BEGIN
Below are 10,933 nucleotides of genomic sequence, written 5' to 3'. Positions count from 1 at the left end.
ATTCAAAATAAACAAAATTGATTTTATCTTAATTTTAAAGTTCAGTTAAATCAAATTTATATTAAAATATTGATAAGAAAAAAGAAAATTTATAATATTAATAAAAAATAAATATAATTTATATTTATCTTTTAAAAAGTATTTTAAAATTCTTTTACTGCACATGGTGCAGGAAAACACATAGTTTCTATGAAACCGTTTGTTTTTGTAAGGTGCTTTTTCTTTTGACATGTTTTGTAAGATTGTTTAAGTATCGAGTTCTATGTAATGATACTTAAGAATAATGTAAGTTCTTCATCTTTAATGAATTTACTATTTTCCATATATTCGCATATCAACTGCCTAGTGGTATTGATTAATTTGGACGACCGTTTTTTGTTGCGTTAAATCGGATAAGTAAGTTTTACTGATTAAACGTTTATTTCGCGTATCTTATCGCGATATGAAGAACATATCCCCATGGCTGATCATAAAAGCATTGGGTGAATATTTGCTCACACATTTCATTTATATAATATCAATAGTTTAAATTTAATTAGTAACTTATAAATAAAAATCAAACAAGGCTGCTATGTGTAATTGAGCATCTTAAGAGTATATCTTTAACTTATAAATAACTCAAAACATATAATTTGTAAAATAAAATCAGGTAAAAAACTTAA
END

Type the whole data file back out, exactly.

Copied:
Below are 10,933 nucleotides of genomic sequence, written 5' to 3'. Positions count from 1 at the left end.
ATTCAAAATAAACAAAATTGATTTTATCTTAATTTTAAAGTTCAGTTAAATCAAATTTATATTAAAATATTGATAAGAAAAAAGAAAATTTATAATATTAATAAAAAATAAATATAATTTATATTTATCTTTTAAAAAGTATTTTAAAATTCTTTTACTGCACATGGTGCAGGAAAACACATAGTTTCTATGAAACCGTTTGTTTTTGTAAGGTGCTTTTTCTTTTGACATGTTTTGTAAGATTGTTTAAGTATCGAGTTCTATGTAATGATACTTAAGAATAATGTAAGTTCTTCATCTTTAATGAATTTACTATTTTCCATATATTCGCATATCAACTGCCTAGTGGTATTGATTAATTTGGACGACCGTTTTTTGTTGCGTTAAATCGGATAAGTAAGTTTTACTGATTAAACGTTTATTTCGCGTATCTTATCGCGATATGAAGAACATATCCCCATGGCTGATCATAAAAGCATTGGGTGAATATTTGCTCACACATTTCATTTATATAATATCAATAGTTTAAATTTAATTAGTAACTTATAAATAAAAATCAAACAAGGCTGCTATGTGTAATTGAGCATCTTAAGAGTATATCTTTAACTTATAAATAACTCAAAACATATAATTTGTAAAATAAAATCAGGTAAAAAACTTAA